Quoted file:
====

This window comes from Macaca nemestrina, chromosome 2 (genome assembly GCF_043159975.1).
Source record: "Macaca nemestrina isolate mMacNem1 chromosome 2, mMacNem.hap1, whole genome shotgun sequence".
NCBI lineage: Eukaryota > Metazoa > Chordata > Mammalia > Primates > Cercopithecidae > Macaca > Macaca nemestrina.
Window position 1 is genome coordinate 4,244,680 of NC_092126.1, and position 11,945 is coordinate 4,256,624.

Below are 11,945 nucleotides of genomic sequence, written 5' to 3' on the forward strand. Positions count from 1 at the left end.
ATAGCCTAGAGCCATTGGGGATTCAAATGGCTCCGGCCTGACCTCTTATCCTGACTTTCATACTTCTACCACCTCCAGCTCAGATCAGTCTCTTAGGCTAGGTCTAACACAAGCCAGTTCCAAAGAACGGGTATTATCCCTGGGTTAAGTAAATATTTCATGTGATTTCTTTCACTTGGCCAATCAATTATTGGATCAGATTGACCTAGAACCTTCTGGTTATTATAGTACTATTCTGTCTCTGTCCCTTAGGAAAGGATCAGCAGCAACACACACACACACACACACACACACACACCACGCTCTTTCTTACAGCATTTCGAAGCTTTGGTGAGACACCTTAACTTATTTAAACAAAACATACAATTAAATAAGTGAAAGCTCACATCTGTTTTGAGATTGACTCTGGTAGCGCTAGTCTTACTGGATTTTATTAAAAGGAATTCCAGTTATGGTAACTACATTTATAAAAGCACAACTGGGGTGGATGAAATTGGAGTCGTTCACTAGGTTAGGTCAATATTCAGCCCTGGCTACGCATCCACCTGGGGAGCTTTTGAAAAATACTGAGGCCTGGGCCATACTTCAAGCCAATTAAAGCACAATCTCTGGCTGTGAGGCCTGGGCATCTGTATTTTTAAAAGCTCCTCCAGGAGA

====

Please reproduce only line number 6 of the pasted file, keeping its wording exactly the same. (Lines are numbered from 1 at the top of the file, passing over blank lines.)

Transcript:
ATAGCCTAGAGCCATTGGGGATTCAAATGGCTCCGGCCTGACCTCTTATCCTGACTTTCATACTTCTACCACCTCCAGCTCAGATCAGTCTCTTAGGCTAGGTCTAACACAAGCCAGTTCCAAAGAACGGGTATTATCCCTGGGTTAAGTAAATATTTCATGTGATTTCTTTCACTTGGCCAATCAATTATTGGATCAGATTGACCTAGAACCTTCTGGTTATTATAGTACTATTCTGTCTCTGTCCCTTAGGAAAGGATCAGCAGCAACACACACACACACACACACACACACACACCACGCTCTTTCTTACAGCATTTCGAAGCTTTGGTGAGACACCTTAACTTATTTAAACAAAACATACAATTAAATAAGTGAAAGCTCACATCTGTTTTGAGATTGACTCTGGTAGCGCTAGTCTTACTGGATTTTATTAAAAGGAATTCCAGTTATGGTAACTACATTTATAAAAGCACAACTGGGGTGGATGAAATTGGAGTCGTTCACTAGGTTAGGTCAATATTCAGCCCTGGCTACGCATCCACCTGGGGAGCTTTTGAAAAATACTGAGGCCTGGGCCATACTTCAAGCCAATTAAAGCACAATCTCTGGCTGTGAGGCCTGGGCATCTGTATTTTTAAAAGCTCCTCCAGGAGA